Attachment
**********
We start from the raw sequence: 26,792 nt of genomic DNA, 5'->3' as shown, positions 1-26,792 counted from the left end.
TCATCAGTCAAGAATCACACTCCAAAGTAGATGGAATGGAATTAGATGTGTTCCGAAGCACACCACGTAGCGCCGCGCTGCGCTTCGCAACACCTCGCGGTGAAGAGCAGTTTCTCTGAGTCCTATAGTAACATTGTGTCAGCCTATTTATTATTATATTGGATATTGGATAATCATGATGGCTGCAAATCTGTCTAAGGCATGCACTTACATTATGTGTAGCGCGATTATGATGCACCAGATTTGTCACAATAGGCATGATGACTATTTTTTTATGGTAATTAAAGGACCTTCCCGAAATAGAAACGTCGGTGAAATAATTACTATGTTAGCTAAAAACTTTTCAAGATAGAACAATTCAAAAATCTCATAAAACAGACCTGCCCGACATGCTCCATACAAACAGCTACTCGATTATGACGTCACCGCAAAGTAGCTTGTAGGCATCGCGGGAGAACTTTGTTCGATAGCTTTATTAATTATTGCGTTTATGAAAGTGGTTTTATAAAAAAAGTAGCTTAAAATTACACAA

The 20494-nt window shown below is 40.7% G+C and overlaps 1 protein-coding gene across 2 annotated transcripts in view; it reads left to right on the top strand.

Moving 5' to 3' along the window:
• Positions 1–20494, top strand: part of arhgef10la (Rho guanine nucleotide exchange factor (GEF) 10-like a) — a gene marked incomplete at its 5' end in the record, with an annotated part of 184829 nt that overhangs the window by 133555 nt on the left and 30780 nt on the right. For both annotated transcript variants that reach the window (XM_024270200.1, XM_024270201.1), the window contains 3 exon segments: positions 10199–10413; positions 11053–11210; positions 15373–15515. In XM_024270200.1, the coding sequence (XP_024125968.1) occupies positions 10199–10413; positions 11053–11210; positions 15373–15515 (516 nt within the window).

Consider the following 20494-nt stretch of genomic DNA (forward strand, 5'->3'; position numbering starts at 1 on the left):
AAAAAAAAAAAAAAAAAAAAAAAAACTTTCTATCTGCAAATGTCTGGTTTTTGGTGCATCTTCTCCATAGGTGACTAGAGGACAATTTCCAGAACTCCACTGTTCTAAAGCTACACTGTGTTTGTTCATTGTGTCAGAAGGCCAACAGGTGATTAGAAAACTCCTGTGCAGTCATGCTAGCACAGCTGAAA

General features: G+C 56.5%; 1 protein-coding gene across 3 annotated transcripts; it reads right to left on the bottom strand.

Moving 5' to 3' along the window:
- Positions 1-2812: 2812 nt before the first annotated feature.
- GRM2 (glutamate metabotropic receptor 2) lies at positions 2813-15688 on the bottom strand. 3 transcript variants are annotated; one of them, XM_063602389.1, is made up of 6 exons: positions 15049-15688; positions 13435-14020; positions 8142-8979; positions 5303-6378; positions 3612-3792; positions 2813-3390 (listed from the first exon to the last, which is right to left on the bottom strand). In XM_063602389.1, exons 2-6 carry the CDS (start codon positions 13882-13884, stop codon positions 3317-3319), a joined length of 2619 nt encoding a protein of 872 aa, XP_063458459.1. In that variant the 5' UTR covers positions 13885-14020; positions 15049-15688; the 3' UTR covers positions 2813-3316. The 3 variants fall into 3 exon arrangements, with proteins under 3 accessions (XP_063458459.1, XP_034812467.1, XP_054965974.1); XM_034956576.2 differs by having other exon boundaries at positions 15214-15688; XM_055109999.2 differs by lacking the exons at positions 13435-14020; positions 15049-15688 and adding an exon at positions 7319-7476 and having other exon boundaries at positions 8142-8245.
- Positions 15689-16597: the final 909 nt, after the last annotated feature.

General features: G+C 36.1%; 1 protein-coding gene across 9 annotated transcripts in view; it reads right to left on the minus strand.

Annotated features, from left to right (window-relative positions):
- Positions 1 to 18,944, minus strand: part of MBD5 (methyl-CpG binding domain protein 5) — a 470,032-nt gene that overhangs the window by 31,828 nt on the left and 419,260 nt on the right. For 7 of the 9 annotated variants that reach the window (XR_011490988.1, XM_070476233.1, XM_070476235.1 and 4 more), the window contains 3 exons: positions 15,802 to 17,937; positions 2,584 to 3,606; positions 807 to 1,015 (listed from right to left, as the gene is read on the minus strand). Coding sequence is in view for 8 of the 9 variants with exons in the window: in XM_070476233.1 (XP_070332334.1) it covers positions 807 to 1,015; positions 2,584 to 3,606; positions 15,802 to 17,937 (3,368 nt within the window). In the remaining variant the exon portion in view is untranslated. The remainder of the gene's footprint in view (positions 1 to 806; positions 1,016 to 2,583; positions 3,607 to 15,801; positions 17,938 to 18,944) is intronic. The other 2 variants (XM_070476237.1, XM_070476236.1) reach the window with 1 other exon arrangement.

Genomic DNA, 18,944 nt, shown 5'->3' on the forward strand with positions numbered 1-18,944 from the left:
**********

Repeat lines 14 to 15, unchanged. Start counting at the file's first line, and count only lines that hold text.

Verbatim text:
Annotated features, from left to right (window-relative positions):
- Positions 1 to 18,944, minus strand: part of MBD5 (methyl-CpG binding domain protein 5) — a 470,032-nt gene that overhangs the window by 31,828 nt on the left and 419,260 nt on the right. For 7 of the 9 annotated variants that reach the window (XR_011490988.1, XM_070476233.1, XM_070476235.1 and 4 more), the window contains 3 exons: positions 15,802 to 17,937; positions 2,584 to 3,606; positions 807 to 1,015 (listed from right to left, as the gene is read on the minus strand). Coding sequence is in view for 8 of the 9 variants with exons in the window: in XM_070476233.1 (XP_070332334.1) it covers positions 807 to 1,015; positions 2,584 to 3,606; positions 15,802 to 17,937 (3,368 nt within the window). In the remaining variant the exon portion in view is untranslated. The remainder of the gene's footprint in view (positions 1 to 806; positions 1,016 to 2,583; positions 3,607 to 15,801; positions 17,938 to 18,944) is intronic. The other 2 variants (XM_070476237.1, XM_070476236.1) reach the window with 1 other exon arrangement.